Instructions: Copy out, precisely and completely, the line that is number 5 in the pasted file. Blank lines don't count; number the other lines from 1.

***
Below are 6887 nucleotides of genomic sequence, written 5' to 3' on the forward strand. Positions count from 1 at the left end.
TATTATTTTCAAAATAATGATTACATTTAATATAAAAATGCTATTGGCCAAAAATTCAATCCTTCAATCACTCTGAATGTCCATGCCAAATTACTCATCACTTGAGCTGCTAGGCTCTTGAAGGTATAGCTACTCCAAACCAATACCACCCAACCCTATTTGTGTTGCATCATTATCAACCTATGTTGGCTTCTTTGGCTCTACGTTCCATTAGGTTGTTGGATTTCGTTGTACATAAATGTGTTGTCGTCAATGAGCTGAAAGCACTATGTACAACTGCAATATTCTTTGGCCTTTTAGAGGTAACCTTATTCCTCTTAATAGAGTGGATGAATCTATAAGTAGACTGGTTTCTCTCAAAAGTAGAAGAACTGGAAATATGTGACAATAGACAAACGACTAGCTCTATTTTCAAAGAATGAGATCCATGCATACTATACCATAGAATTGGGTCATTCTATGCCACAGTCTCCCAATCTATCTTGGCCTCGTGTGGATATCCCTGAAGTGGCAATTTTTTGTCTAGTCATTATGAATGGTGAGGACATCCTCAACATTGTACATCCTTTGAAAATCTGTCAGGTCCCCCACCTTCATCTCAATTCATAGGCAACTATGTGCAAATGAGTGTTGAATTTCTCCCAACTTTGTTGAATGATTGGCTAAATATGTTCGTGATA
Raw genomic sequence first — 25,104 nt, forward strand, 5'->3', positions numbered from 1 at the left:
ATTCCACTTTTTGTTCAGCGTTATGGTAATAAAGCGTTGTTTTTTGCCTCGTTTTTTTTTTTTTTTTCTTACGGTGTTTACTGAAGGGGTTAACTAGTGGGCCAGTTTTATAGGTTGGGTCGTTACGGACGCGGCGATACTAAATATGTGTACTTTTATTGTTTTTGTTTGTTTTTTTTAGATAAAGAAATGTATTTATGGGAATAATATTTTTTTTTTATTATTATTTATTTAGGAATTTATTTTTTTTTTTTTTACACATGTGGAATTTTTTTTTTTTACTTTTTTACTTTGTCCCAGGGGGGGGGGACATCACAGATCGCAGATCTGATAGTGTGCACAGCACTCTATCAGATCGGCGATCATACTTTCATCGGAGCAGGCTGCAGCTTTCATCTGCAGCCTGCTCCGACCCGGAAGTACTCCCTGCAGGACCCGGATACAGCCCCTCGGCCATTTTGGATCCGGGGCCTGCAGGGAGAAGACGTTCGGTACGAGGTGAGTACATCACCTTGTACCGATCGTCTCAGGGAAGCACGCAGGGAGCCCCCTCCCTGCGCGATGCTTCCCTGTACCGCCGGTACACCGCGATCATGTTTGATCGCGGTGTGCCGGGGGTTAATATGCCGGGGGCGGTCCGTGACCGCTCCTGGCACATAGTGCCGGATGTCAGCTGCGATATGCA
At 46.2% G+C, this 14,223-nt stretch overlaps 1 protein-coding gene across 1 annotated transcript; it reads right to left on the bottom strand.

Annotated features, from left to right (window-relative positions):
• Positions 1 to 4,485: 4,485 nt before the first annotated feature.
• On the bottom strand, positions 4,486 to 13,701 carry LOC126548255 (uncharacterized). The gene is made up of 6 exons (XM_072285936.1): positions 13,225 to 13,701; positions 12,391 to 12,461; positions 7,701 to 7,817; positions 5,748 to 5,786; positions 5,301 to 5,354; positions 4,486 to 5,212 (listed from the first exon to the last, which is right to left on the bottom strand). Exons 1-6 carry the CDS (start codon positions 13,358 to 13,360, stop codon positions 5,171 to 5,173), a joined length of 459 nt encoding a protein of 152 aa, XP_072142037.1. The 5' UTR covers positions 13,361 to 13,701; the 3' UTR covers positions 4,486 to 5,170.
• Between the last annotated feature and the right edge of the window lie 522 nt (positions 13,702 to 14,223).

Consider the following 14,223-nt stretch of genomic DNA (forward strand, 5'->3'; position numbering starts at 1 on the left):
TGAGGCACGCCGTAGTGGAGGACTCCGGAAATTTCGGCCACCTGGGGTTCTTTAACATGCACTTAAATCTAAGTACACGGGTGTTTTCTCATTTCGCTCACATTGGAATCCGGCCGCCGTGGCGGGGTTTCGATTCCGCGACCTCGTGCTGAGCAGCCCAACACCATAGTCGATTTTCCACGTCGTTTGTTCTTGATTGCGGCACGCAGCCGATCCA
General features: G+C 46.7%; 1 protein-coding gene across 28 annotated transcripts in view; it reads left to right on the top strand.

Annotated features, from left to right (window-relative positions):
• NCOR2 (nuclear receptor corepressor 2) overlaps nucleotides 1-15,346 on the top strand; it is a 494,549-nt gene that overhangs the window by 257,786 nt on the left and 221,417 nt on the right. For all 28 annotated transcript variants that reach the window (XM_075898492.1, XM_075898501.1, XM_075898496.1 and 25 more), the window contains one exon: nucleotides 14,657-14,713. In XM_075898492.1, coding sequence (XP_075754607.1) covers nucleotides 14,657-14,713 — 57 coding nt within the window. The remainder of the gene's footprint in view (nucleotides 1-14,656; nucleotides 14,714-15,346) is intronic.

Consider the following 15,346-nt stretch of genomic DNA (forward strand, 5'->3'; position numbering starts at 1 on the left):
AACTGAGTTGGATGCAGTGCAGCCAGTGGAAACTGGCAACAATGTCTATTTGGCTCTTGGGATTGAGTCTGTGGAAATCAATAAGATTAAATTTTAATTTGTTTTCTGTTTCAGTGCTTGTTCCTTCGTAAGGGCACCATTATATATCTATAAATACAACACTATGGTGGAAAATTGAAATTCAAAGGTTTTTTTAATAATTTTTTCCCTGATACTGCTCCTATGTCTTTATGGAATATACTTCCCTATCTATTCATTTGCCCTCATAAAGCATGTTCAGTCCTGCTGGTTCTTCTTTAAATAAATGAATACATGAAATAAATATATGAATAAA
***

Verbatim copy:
At 46.2% G+C, this 14,223-nt stretch overlaps 1 protein-coding gene across 1 annotated transcript; it reads right to left on the bottom strand.